Reading the Mars Parachute Code

By Scott Spangler on June 14th, 2021

Every color used in the construction of a parachute has a purpose. On some, it satisfies the owner’s aesthetic. For others, it is advertising. In the military, the color serves a specific requirement for visibility, or the lack of it. And then there’s the seemingly haphazard arrangement of orange and white panels on the parachute that slowed the descent of NASA’s Perseverance rover as it plummeted toward the surface of Mars. It was unique, so there had to be some reason for it, and finding out what it was consumed my free moments.

Anyone who thinks engineers are the antithesis of fun need only look at this chute. The New York Times reported that Allen Chen, the engineer in charge of the rover’s landing system, said during a post-landing news conference that “Sometimes we leave messages in our work for others to find for that purpose, so we invite you all to give it a shot and show your work.” The article, “NASA Sent a Secret Message to Mars. Meet the People Who Decoded It,” introduced the people on Earth who immediately tackled the challenge.”

My guess is that all of them have seen The Martian, the addictive Matt Damon film, or read Andy Weir’s book for which it was named and so closely hews. But the oddly arranged panels of orange and while did more than spell out “Dare Mighty Things” in binary code. (Here is NASA’s decoder ring, with an explanation in “STEM Learning: Mars Perseverance Parachute Coding Activity.”)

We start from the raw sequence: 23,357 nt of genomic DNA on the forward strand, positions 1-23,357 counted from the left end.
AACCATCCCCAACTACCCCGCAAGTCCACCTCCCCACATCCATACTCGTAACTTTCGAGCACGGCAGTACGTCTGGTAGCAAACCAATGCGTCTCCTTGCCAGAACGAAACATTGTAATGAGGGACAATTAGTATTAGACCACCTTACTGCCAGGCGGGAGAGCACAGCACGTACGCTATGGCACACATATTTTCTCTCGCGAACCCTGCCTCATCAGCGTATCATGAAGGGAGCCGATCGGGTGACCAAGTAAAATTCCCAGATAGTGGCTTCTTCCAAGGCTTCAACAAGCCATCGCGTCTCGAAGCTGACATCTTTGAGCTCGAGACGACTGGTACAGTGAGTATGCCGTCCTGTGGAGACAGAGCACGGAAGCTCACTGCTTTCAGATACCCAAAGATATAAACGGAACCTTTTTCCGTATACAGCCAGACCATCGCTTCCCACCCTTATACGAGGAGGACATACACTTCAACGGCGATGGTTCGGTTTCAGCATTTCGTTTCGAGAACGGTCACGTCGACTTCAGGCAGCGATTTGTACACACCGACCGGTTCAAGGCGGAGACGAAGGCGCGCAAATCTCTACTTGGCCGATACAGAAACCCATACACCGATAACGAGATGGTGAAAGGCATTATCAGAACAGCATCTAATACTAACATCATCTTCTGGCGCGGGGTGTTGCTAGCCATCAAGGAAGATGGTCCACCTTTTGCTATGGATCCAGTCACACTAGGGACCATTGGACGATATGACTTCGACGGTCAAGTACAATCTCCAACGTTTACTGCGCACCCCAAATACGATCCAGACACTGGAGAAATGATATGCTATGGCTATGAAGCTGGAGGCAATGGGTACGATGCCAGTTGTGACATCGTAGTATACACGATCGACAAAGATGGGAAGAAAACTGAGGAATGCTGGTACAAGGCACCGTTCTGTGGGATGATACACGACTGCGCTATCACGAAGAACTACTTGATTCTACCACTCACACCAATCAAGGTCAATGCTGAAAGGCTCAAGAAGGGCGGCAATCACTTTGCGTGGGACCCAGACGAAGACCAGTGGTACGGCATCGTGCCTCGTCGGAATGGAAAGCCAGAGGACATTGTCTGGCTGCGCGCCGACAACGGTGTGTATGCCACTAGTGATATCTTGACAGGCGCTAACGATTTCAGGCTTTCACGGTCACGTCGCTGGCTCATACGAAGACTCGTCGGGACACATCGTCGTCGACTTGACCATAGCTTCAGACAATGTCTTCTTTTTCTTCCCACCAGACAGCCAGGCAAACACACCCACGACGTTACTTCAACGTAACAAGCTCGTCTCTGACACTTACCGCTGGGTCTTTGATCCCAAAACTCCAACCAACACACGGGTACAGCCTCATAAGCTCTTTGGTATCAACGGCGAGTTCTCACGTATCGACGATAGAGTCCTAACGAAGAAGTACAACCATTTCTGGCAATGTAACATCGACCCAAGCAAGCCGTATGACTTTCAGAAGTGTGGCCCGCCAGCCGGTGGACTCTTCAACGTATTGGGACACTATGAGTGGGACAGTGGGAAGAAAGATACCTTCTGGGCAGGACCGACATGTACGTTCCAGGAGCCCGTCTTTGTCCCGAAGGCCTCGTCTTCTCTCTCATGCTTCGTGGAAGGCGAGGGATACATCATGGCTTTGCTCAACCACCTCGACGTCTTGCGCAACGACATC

Embedding the message was a bonus benefit devised by parachute system engineer Ian Clark, who also worked on the slow-down system for the preceding Curiosity rover. Evaluating the high-speed video of a high-altitude test failure of a prototype design, Dr. Clark found the chute’s checkerboard pattern complicated the analysis of how the fabric unfurled and inflated. Knowing that Perseverance would live-stream its descent to Mars, he got approval for a distinct pattern that would simplify post-flight evaluation.

Each of the 80 gores that made up the 70-foot chute is composed of four panels, 320 pieces of fabric that can be a different color, but he stuck with the two colors used on previous extra terrestrial parachutes because the fabric dyes had proved successful. It makes sense that jeopardizing a $2.7 billion mission to Mars by introducing a new color, no matter how aesthetically pleasing, would surely be a career limiting move for everyone in that approval chain.

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